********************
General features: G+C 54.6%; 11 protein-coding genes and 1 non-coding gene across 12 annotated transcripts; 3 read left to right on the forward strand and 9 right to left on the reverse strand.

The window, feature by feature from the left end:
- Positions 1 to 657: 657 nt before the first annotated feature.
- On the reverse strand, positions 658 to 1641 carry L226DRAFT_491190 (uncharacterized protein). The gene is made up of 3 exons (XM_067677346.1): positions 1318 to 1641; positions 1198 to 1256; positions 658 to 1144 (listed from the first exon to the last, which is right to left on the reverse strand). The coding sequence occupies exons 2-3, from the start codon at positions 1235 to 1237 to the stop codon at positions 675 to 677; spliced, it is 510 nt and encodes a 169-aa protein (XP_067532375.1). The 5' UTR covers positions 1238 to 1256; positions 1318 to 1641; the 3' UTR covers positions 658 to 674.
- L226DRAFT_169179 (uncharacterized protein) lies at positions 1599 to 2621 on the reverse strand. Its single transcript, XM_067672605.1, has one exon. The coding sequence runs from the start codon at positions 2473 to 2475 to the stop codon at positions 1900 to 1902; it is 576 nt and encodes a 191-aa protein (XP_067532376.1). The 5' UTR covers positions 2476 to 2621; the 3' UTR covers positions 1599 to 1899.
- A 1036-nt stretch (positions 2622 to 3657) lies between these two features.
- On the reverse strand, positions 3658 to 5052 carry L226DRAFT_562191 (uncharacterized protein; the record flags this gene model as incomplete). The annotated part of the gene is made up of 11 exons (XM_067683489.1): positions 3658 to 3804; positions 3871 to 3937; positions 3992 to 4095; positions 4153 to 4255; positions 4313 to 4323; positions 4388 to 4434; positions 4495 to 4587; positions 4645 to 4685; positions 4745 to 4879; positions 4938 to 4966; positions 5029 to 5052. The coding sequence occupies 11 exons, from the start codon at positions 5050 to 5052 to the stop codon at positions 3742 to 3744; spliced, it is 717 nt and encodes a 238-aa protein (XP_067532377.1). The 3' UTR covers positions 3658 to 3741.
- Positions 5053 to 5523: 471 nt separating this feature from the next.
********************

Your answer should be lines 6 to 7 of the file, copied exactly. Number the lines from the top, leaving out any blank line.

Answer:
- A 1036-nt stretch (positions 2622 to 3657) lies between these two features.
- On the reverse strand, positions 3658 to 5052 carry L226DRAFT_562191 (uncharacterized protein; the record flags this gene model as incomplete). The annotated part of the gene is made up of 11 exons (XM_067683489.1): positions 3658 to 3804; positions 3871 to 3937; positions 3992 to 4095; positions 4153 to 4255; positions 4313 to 4323; positions 4388 to 4434; positions 4495 to 4587; positions 4645 to 4685; positions 4745 to 4879; positions 4938 to 4966; positions 5029 to 5052. The coding sequence occupies 11 exons, from the start codon at positions 5050 to 5052 to the stop codon at positions 3742 to 3744; spliced, it is 717 nt and encodes a 238-aa protein (XP_067532377.1). The 3' UTR covers positions 3658 to 3741.